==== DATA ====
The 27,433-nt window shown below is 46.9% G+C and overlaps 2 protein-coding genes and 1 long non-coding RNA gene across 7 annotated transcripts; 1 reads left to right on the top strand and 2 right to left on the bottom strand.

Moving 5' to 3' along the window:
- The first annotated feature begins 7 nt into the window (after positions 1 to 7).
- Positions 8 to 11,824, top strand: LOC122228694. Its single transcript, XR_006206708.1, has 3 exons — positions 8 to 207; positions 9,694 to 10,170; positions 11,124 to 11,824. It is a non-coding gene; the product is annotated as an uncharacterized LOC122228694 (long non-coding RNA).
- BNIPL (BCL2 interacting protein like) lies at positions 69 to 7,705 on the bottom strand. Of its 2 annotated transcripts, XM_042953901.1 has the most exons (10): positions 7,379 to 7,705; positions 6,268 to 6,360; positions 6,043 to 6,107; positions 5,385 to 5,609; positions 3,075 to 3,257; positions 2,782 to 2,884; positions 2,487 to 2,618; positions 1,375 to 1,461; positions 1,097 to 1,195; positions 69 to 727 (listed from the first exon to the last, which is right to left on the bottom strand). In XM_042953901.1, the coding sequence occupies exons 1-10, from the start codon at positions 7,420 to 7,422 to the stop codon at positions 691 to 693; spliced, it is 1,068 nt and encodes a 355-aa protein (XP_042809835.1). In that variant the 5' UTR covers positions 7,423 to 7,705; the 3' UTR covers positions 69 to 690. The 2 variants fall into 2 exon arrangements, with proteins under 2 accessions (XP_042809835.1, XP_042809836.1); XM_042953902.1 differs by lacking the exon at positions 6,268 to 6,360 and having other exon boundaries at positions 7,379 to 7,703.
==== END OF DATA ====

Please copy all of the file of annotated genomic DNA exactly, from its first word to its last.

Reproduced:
The 27,433-nt window shown below is 46.9% G+C and overlaps 2 protein-coding genes and 1 long non-coding RNA gene across 7 annotated transcripts; 1 reads left to right on the top strand and 2 right to left on the bottom strand.

Moving 5' to 3' along the window:
- The first annotated feature begins 7 nt into the window (after positions 1 to 7).
- Positions 8 to 11,824, top strand: LOC122228694. Its single transcript, XR_006206708.1, has 3 exons — positions 8 to 207; positions 9,694 to 10,170; positions 11,124 to 11,824. It is a non-coding gene; the product is annotated as an uncharacterized LOC122228694 (long non-coding RNA).
- BNIPL (BCL2 interacting protein like) lies at positions 69 to 7,705 on the bottom strand. Of its 2 annotated transcripts, XM_042953901.1 has the most exons (10): positions 7,379 to 7,705; positions 6,268 to 6,360; positions 6,043 to 6,107; positions 5,385 to 5,609; positions 3,075 to 3,257; positions 2,782 to 2,884; positions 2,487 to 2,618; positions 1,375 to 1,461; positions 1,097 to 1,195; positions 69 to 727 (listed from the first exon to the last, which is right to left on the bottom strand). In XM_042953901.1, the coding sequence occupies exons 1-10, from the start codon at positions 7,420 to 7,422 to the stop codon at positions 691 to 693; spliced, it is 1,068 nt and encodes a 355-aa protein (XP_042809835.1). In that variant the 5' UTR covers positions 7,423 to 7,705; the 3' UTR covers positions 69 to 690. The 2 variants fall into 2 exon arrangements, with proteins under 2 accessions (XP_042809835.1, XP_042809836.1); XM_042953902.1 differs by lacking the exon at positions 6,268 to 6,360 and having other exon boundaries at positions 7,379 to 7,703.